Tuesday, 23 August 2016

Back Before Kirk with A Child of Two Worlds


Tiff steps away from the Voyager novel series with one from an earlier time...

Written by the New York Times Bestselling Author Greg Cox, A Child of Two Worlds is set in the Star Trek: The Original Series timeline and I must warn you that this review does contain spoilers.

As a fan of The Original Series, I was really looking forward to reading this book, my first by Greg Cox and one of only a few novels to focus on this time period, reuniting Captain Pike, Dr Boyce, Number One and a young Spock after the events of The Menagerie and The Cage.

The story begins with a prologue of Spock’s seventh birthday; He is struggling to maintain a Vulcan veneer, despite the constant interference of his human tendencies. We are then plunged headlong straight into the action onboard the USS Enterprise.

It is the year 2255, Captain Pike and his crew are dealing with a critical outbreak of Rigelian Fever on board the ship. There is however an experimental ‘cure’ on a Cyprian colony nearby (a rare mineral that may help the fast ailing crew). True enough whilst en route to the colony, they receive a distress call from a Cyprian ship under attack by Klingons!

Events spiral out of control and crises overlap when it emerges that one of the crew of the ship rescued is a child abducted and raised by the Klingons who lay claim to her, demanding her return (by force if necessary!).

More complications arise as it turns out the girl, Elzy, didn’t actually want to be rescued, certainly not by her biological sister. Elzy becomes a symbol for her peoples’ ambitious politicians who have been menaced by the nearby Klingons for many years populist Mob politics create a situation that it seems is almost impossible for Pike to solve.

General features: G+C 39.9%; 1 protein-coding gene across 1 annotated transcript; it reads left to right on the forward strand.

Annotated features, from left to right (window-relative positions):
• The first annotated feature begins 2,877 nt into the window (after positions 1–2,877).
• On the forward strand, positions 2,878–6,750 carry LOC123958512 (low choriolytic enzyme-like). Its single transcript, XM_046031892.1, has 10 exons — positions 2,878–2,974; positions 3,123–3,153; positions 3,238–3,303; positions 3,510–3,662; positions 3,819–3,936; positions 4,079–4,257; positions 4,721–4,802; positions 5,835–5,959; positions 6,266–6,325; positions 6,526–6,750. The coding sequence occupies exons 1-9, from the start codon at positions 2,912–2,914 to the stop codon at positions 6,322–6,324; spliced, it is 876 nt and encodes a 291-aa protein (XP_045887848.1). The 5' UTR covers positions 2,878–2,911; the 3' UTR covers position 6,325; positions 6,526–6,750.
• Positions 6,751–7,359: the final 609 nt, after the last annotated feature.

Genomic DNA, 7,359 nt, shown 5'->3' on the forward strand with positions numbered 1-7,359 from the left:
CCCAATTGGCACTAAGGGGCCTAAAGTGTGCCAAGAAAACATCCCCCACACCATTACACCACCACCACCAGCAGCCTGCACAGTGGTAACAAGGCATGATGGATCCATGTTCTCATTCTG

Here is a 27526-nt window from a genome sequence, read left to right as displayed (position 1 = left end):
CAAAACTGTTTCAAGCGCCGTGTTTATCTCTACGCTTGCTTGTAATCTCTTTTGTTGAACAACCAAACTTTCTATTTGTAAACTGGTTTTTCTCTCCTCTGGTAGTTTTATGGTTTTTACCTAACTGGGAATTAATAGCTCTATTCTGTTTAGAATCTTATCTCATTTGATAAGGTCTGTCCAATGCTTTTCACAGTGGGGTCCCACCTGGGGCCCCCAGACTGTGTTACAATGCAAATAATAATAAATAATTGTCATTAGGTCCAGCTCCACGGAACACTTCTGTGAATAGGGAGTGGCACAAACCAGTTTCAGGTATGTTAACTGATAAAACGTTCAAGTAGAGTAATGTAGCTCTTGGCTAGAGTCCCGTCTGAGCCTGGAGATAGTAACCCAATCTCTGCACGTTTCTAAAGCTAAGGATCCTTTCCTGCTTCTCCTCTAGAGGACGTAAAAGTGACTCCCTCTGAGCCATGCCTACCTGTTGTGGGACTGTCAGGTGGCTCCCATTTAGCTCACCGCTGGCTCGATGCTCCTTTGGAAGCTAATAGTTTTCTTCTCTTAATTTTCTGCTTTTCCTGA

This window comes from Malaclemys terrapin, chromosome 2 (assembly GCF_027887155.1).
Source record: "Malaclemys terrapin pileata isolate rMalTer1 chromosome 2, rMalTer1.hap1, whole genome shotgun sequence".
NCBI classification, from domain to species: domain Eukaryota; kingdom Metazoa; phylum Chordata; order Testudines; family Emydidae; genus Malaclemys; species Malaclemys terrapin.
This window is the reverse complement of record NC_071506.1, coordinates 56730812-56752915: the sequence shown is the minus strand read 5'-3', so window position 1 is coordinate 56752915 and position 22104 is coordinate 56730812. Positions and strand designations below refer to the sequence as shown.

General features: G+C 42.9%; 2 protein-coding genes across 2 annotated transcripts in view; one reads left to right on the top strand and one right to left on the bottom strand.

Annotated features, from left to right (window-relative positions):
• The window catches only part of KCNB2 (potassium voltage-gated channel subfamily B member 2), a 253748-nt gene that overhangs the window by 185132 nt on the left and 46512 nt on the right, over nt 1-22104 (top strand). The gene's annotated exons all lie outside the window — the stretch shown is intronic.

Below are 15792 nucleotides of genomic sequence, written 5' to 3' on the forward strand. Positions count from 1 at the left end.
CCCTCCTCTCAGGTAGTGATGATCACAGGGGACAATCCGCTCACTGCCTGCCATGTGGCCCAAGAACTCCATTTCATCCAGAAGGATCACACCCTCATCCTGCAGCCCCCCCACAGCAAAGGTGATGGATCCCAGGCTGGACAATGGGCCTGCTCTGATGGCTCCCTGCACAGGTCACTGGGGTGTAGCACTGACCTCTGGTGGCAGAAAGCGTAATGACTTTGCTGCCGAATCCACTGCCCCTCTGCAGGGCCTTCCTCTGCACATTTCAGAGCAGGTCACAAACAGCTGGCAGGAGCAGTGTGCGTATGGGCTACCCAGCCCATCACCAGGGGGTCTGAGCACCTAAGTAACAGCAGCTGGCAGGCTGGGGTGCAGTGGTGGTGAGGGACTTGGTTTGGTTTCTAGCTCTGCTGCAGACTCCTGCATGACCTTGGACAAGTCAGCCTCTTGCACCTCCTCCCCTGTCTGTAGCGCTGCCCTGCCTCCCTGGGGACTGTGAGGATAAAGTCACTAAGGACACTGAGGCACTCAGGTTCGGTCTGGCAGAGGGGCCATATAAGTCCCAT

The theme of the book is clear from the start, literally a child of two worlds whose destiny seems enforced by vested interests, Elzy serves to remind Spock of his own personal dilemmas. It creates some great character moments for Spock as he witnesses Elzy’s burden, being reconciled with her family on one hand, while her Mother disapproves of her insistence that she is a Klingon. Indeed this can be further seen within the relationship between Spock and his half brother Sybok as he reflects on the path his brother took when he chose to reject Vulcan logic in favour of exploring his emotions instead. 

But this familial crisis can be seen throughout the novel. Captain Pike, bound by his Starfleet ethics but trying at the same time to do his best for his crew and all concerned in the dispute around Elzy. The author does a wonderful job with the characterisation especially with the more familiar crew members and it’s heart-warming to have a chance to revisit Dr Boyce and Number One and especially the younger, less mature Spock.

The novel provides a wonderful insight into this rather neglected time period. Readers may also find some similarities here to The Next Generation episode Suddenly Human.  There are some shortcomings most notably the style of the novel is rather less mature than other Star Trek novels I have read.

My first impression was that it was written in the style of a Young Adult novel and my fear is that the author has misinterpreted the unique style of The Original SeriesInstead he has created a more simplistic read, both in style and format racking up the tension to almost unbelievable levels before miraculously, a solution is presented.

Today, we have a tendency to view The Original Series as bright, nostalgic and a little silly at times and it’s true that people have misinterpreted this as a simplistic version of Star TrekIndeed this novel at times encapsulates that within its Young Adult style. The Original Series at the time of its’ original airing was groundbreaking and covered a great many difficult and at time controversial issues and it’s a shame that A Child of Two Worlds doesn’t represent this.


That being said, as a light read, I enjoyed it immensely. It was fun to read, but ultimately very forgettable.

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